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The Modern Bach

One hundred and fifty years ago tomorrow, on March 19, 1873, the “modern Bach” was born in the village of Brand, in southern Germany: Max Reger.

A complete musician, sensitive to the culture of his time, Reger is an illustrious representative of late romantic German music. He was a pupil first of his father Josef, and of the organist Adalbert Lindner († 1946), then of the musicologist Hugo Riemann († 1919). He taught counterpoint at the Munich Academy of Music; in Leipzig he was director of Music Studies at the University and professor of composition at the Conservatory (1907-1916); between 1911 and 1915 he took over the position of conductor of the Meiningen Court Orchestra.

His compositional corpus is very vast and encompasses chamber music (trios, quartets and quintets for piano and strings and for strings alone; sonatas and several pieces for piano and violin, for clarinet and piano, for cello and piano; numerous works for violin solo; trios for flute, violin and viola), vocal music (about 250 art songs), various music for piano, for organ, choral pages and numerous orchestral pieces including the impressive and refined Variations and Fugue on a Theme of Hiller (1907) — his most performed orchestral work — a Violin Concerto (1908), a Piano Concerto (1910), 4 Tone Poems after Arnold Böcklin (1913) and the Variations and Fugue on a Theme by Mozart (1914).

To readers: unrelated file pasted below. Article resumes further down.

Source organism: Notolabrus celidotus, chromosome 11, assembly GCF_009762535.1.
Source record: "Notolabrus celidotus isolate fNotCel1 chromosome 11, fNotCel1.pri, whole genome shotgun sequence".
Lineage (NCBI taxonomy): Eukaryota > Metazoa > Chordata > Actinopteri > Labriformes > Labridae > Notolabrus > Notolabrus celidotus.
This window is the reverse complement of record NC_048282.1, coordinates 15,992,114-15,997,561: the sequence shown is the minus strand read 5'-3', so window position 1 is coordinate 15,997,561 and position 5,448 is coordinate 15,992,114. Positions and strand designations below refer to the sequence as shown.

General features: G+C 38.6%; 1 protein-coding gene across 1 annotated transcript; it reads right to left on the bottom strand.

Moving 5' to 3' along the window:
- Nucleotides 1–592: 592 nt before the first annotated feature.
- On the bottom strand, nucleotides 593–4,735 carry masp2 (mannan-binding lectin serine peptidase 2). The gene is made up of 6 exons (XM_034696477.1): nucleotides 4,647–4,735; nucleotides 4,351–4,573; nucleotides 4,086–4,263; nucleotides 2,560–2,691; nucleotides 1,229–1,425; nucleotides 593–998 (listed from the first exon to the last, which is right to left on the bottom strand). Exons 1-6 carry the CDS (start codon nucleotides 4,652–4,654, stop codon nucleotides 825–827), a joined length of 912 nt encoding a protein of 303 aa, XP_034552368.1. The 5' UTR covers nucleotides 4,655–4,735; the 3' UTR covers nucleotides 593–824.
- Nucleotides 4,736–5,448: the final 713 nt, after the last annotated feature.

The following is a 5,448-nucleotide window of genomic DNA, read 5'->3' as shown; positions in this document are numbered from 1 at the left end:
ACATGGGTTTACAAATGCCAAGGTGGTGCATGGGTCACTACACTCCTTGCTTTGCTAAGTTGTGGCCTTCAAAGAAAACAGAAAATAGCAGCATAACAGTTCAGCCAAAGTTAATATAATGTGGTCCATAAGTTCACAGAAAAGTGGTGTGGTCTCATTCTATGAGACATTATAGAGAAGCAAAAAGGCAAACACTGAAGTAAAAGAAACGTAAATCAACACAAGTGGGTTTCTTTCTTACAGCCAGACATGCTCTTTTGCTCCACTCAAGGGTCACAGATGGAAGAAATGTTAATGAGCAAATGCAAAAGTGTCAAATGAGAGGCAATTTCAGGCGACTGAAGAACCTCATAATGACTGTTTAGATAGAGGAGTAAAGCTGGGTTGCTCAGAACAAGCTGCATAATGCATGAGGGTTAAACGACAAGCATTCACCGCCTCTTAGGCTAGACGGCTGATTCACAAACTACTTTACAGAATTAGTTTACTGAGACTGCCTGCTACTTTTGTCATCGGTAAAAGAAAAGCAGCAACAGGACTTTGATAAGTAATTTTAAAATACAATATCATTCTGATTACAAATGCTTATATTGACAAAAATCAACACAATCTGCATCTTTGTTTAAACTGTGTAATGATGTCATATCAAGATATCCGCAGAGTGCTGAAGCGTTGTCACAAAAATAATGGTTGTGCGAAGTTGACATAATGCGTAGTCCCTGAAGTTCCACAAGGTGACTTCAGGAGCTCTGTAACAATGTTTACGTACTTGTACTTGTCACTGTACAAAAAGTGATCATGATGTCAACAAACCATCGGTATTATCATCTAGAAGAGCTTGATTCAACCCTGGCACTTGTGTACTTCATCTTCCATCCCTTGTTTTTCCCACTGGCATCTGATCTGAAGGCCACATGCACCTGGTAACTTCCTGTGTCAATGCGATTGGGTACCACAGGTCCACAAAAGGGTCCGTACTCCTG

A deeply religious man, he composed moving choral pieces and was, like his revered Johann Sebastian Bach († 1750), one of the most prolific German composers of organ music, leaving 211 organ pieces in twenty-seven opus numbers.

At the age of only 43, he died of a heart attack in Leipzig in the night between 10 and 11 May 1916. The proofs of his 8 Spiritual Songs, Op. 138, for 4-8 part choir (1914) were on a bedside table, open at the first motet: “Man lives and flourishes for only a brief time, and all the world dies with its splendor.”

We want to offer a musical commemoration of this “conservative modernist” by speaking of his latest choral work: the Requiem, Op. 144b, for alto (or baritone), mixed choir and orchestra. It is the second of the 2 Songs for voice, mixed choir and orchestra, composed by Reger in Jena in the summer of 1915 and placed by him “among the most beautiful things I have ever written,” as stated in his letter of September 8, 1915, to the publisher Simrock.[1]

Based on the poem of the same name by the German writer Friedrich Hebbel († 1863), this score was called “Hebbel Requiem” also to distinguish it from the Latin Requiem, for soloists, choir and orchestra, begun in 1914 but left unfinished. This non-liturgical Requiem, like the German Requiem by Johannes Brahms († 1897), was dedicated by Reger “To the memory of the German Heroes fallen in the Great War” and performed posthumously for the first time in Heidelberg on July 16, 1916. Here is the text and the translation: